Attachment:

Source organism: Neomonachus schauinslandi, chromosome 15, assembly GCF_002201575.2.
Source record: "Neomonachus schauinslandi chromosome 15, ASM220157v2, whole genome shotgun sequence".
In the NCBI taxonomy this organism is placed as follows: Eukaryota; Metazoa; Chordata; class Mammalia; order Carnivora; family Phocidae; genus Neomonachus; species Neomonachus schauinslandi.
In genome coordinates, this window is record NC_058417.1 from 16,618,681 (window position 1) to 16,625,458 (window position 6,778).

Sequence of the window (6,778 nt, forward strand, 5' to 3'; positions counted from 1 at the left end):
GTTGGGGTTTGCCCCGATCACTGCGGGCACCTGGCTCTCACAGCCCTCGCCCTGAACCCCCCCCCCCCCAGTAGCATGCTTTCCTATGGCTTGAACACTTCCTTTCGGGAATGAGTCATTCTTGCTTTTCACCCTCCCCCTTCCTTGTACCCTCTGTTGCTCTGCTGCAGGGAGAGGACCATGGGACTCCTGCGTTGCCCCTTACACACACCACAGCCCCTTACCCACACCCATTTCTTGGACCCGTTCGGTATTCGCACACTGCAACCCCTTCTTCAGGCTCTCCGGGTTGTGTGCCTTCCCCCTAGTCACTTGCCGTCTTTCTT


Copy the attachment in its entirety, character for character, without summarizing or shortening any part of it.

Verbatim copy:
Source organism: Neomonachus schauinslandi, chromosome 15, assembly GCF_002201575.2.
Source record: "Neomonachus schauinslandi chromosome 15, ASM220157v2, whole genome shotgun sequence".
In the NCBI taxonomy this organism is placed as follows: Eukaryota; Metazoa; Chordata; class Mammalia; order Carnivora; family Phocidae; genus Neomonachus; species Neomonachus schauinslandi.
In genome coordinates, this window is record NC_058417.1 from 16,618,681 (window position 1) to 16,625,458 (window position 6,778).

Sequence of the window (6,778 nt, forward strand, 5' to 3'; positions counted from 1 at the left end):
GTTGGGGTTTGCCCCGATCACTGCGGGCACCTGGCTCTCACAGCCCTCGCCCTGAACCCCCCCCCCCCCAGTAGCATGCTTTCCTATGGCTTGAACACTTCCTTTCGGGAATGAGTCATTCTTGCTTTTCACCCTCCCCCTTCCTTGTACCCTCTGTTGCTCTGCTGCAGGGAGAGGACCATGGGACTCCTGCGTTGCCCCTTACACACACCACAGCCCCTTACCCACACCCATTTCTTGGACCCGTTCGGTATTCGCACACTGCAACCCCTTCTTCAGGCTCTCCGGGTTGTGTGCCTTCCCCCTAGTCACTTGCCGTCTTTCTT